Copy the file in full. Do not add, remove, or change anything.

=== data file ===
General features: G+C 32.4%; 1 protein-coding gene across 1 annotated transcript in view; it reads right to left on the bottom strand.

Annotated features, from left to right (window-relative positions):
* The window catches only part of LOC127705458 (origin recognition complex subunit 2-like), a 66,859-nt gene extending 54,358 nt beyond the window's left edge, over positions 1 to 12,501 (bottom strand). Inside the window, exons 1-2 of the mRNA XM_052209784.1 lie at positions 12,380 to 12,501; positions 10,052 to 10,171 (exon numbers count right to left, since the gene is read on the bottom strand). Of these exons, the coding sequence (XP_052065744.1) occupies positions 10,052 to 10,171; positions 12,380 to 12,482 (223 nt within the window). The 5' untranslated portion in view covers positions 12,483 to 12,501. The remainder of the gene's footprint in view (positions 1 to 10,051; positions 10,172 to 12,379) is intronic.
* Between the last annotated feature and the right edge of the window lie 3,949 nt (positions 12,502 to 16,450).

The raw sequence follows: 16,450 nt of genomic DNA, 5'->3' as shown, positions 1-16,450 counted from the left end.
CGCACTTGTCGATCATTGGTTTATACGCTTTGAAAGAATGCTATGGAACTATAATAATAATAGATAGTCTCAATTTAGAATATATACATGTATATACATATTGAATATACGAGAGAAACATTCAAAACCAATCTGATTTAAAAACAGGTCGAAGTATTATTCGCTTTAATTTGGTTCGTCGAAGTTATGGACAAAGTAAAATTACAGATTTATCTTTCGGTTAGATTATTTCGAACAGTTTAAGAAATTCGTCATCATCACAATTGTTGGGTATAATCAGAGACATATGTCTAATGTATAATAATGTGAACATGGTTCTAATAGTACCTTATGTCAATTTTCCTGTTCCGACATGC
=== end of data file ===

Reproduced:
General features: G+C 32.4%; 1 protein-coding gene across 1 annotated transcript in view; it reads right to left on the bottom strand.

Annotated features, from left to right (window-relative positions):
* The window catches only part of LOC127705458 (origin recognition complex subunit 2-like), a 66,859-nt gene extending 54,358 nt beyond the window's left edge, over positions 1 to 12,501 (bottom strand). Inside the window, exons 1-2 of the mRNA XM_052209784.1 lie at positions 12,380 to 12,501; positions 10,052 to 10,171 (exon numbers count right to left, since the gene is read on the bottom strand). Of these exons, the coding sequence (XP_052065744.1) occupies positions 10,052 to 10,171; positions 12,380 to 12,482 (223 nt within the window). The 5' untranslated portion in view covers positions 12,483 to 12,501. The remainder of the gene's footprint in view (positions 1 to 10,051; positions 10,172 to 12,379) is intronic.
* Between the last annotated feature and the right edge of the window lie 3,949 nt (positions 12,502 to 16,450).

The raw sequence follows: 16,450 nt of genomic DNA, 5'->3' as shown, positions 1-16,450 counted from the left end.
CGCACTTGTCGATCATTGGTTTATACGCTTTGAAAGAATGCTATGGAACTATAATAATAATAGATAGTCTCAATTTAGAATATATACATGTATATACATATTGAATATACGAGAGAAACATTCAAAACCAATCTGATTTAAAAACAGGTCGAAGTATTATTCGCTTTAATTTGGTTCGTCGAAGTTATGGACAAAGTAAAATTACAGATTTATCTTTCGGTTAGATTATTTCGAACAGTTTAAGAAATTCGTCATCATCACAATTGTTGGGTATAATCAGAGACATATGTCTAATGTATAATAATGTGAACATGGTTCTAATAGTACCTTATGTCAATTTTCCTGTTCCGACATGC